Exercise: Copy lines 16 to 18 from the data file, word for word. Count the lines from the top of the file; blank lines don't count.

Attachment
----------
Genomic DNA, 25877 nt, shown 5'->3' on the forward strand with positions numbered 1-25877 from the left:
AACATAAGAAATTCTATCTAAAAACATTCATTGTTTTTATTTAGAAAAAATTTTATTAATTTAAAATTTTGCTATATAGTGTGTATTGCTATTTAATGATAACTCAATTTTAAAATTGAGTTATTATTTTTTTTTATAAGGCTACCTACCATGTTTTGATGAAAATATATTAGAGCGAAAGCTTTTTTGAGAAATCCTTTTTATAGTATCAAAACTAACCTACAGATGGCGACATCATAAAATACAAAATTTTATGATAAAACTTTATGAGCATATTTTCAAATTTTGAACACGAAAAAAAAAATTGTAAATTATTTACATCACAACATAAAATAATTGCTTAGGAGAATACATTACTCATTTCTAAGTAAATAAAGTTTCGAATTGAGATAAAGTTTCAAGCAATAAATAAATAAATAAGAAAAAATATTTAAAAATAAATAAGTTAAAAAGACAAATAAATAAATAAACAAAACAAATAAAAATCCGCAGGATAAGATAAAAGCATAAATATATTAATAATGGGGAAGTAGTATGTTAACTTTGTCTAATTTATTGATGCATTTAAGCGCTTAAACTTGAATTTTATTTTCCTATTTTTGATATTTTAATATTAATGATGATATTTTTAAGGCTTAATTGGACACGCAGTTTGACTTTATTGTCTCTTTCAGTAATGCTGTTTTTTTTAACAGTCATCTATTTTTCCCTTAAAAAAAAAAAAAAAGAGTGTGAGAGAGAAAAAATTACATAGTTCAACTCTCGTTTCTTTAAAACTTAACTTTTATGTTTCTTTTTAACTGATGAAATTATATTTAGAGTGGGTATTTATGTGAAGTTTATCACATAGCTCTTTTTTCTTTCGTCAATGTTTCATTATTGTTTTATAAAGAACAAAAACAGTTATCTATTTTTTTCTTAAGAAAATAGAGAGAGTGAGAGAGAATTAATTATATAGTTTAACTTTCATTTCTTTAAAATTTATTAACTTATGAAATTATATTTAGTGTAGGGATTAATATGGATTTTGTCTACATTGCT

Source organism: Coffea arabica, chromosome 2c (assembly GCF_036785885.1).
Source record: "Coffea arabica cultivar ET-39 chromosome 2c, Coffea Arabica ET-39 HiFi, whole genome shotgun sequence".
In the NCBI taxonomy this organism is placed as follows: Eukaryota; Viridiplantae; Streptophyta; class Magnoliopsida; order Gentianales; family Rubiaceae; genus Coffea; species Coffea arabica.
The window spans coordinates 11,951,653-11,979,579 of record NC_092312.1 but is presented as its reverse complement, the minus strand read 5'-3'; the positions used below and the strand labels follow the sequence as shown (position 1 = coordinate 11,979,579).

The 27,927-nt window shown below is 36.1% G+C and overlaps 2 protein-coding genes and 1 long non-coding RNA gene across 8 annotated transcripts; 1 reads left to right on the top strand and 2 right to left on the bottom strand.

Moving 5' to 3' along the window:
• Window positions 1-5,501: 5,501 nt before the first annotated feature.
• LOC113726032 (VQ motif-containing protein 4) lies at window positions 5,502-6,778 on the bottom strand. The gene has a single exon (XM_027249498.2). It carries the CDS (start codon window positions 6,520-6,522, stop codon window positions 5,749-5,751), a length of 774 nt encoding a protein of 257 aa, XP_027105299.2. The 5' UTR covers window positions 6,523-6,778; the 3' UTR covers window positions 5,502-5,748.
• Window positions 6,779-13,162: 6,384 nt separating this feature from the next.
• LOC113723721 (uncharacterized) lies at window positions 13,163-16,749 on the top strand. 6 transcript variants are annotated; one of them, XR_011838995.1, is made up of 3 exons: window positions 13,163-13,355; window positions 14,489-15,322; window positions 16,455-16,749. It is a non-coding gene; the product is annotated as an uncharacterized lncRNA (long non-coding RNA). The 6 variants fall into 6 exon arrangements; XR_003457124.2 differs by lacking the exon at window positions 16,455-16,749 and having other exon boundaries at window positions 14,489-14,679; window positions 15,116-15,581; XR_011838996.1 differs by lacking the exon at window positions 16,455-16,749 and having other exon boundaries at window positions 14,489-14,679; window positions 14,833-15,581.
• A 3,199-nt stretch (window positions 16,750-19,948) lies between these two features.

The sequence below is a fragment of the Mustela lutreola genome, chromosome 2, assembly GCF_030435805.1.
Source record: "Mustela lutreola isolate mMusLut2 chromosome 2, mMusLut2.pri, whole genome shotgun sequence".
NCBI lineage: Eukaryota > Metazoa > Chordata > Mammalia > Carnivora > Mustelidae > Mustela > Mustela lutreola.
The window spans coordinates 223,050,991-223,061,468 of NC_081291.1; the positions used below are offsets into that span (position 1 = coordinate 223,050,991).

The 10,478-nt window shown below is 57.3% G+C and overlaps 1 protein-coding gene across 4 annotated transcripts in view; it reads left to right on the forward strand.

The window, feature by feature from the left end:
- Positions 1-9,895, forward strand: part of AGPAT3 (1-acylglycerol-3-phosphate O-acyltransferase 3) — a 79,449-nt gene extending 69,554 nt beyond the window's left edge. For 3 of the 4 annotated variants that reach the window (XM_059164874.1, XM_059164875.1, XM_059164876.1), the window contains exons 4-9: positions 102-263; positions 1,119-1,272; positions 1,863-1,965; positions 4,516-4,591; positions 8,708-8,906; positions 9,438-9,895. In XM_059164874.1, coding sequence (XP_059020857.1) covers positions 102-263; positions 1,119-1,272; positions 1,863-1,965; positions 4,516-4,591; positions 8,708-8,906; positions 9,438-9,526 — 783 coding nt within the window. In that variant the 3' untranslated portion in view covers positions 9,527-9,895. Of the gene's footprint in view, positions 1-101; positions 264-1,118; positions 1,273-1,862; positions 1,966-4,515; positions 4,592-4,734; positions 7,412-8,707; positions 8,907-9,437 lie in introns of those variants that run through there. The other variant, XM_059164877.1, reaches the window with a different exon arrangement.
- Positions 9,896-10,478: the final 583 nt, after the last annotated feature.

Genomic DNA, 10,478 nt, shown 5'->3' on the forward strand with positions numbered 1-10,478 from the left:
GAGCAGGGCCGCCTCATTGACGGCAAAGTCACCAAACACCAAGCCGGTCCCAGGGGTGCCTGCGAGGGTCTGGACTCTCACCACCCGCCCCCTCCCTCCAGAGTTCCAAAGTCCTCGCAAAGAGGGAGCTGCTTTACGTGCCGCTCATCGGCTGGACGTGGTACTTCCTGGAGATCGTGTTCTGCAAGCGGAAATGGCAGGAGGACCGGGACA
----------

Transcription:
NCBI lineage: Eukaryota > Metazoa > Chordata > Mammalia > Carnivora > Mustelidae > Mustela > Mustela lutreola.
The window spans coordinates 223,050,991-223,061,468 of NC_081291.1; the positions used below are offsets into that span (position 1 = coordinate 223,050,991).

The 10,478-nt window shown below is 57.3% G+C and overlaps 1 protein-coding gene across 4 annotated transcripts in view; it reads left to right on the forward strand.